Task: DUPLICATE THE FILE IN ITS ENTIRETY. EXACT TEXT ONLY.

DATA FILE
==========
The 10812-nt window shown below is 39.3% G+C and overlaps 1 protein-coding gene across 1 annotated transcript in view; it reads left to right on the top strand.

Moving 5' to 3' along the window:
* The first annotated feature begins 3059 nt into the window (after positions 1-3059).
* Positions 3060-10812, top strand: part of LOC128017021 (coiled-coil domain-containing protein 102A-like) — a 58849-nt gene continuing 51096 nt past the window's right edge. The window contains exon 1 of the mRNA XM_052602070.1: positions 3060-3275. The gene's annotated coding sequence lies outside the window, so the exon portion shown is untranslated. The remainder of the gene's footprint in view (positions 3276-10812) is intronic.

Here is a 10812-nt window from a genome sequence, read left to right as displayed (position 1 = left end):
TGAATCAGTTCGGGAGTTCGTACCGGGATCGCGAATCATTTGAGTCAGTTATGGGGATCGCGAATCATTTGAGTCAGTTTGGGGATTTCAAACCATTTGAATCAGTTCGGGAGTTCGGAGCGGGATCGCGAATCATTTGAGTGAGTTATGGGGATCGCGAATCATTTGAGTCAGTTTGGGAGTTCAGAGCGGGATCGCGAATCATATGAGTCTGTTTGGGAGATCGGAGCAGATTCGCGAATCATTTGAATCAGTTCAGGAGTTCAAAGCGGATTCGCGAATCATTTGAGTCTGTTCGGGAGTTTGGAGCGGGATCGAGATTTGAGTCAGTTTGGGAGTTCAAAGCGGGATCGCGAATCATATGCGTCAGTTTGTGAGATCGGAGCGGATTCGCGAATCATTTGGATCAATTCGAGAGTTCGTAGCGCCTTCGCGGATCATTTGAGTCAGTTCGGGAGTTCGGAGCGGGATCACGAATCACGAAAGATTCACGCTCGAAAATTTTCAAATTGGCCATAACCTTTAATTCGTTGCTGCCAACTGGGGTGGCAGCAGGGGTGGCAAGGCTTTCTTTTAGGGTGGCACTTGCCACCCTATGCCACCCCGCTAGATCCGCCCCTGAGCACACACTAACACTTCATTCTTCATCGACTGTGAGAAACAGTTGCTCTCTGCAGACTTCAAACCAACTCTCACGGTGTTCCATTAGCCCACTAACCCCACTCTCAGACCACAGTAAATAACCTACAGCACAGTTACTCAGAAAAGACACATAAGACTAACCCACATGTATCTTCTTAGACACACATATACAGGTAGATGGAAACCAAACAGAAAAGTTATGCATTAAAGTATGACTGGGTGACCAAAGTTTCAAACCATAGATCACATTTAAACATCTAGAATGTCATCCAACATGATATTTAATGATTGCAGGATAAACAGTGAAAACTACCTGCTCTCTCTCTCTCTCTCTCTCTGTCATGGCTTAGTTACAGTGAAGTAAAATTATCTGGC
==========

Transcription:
The 10812-nt window shown below is 39.3% G+C and overlaps 1 protein-coding gene across 1 annotated transcript in view; it reads left to right on the top strand.

Moving 5' to 3' along the window:
* The first annotated feature begins 3059 nt into the window (after positions 1-3059).
* Positions 3060-10812, top strand: part of LOC128017021 (coiled-coil domain-containing protein 102A-like) — a 58849-nt gene continuing 51096 nt past the window's right edge. The window contains exon 1 of the mRNA XM_052602070.1: positions 3060-3275. The gene's annotated coding sequence lies outside the window, so the exon portion shown is untranslated. The remainder of the gene's footprint in view (positions 3276-10812) is intronic.

Here is a 10812-nt window from a genome sequence, read left to right as displayed (position 1 = left end):
TGAATCAGTTCGGGAGTTCGTACCGGGATCGCGAATCATTTGAGTCAGTTATGGGGATCGCGAATCATTTGAGTCAGTTTGGGGATTTCAAACCATTTGAATCAGTTCGGGAGTTCGGAGCGGGATCGCGAATCATTTGAGTGAGTTATGGGGATCGCGAATCATTTGAGTCAGTTTGGGAGTTCAGAGCGGGATCGCGAATCATATGAGTCTGTTTGGGAGATCGGAGCAGATTCGCGAATCATTTGAATCAGTTCAGGAGTTCAAAGCGGATTCGCGAATCATTTGAGTCTGTTCGGGAGTTTGGAGCGGGATCGAGATTTGAGTCAGTTTGGGAGTTCAAAGCGGGATCGCGAATCATATGCGTCAGTTTGTGAGATCGGAGCGGATTCGCGAATCATTTGGATCAATTCGAGAGTTCGTAGCGCCTTCGCGGATCATTTGAGTCAGTTCGGGAGTTCGGAGCGGGATCACGAATCACGAAAGATTCACGCTCGAAAATTTTCAAATTGGCCATAACCTTTAATTCGTTGCTGCCAACTGGGGTGGCAGCAGGGGTGGCAAGGCTTTCTTTTAGGGTGGCACTTGCCACCCTATGCCACCCCGCTAGATCCGCCCCTGAGCACACACTAACACTTCATTCTTCATCGACTGTGAGAAACAGTTGCTCTCTGCAGACTTCAAACCAACTCTCACGGTGTTCCATTAGCCCACTAACCCCACTCTCAGACCACAGTAAATAACCTACAGCACAGTTACTCAGAAAAGACACATAAGACTAACCCACATGTATCTTCTTAGACACACATATACAGGTAGATGGAAACCAAACAGAAAAGTTATGCATTAAAGTATGACTGGGTGACCAAAGTTTCAAACCATAGATCACATTTAAACATCTAGAATGTCATCCAACATGATATTTAATGATTGCAGGATAAACAGTGAAAACTACCTGCTCTCTCTCTCTCTCTCTCTCTGTCATGGCTTAGTTACAGTGAAGTAAAATTATCTGGC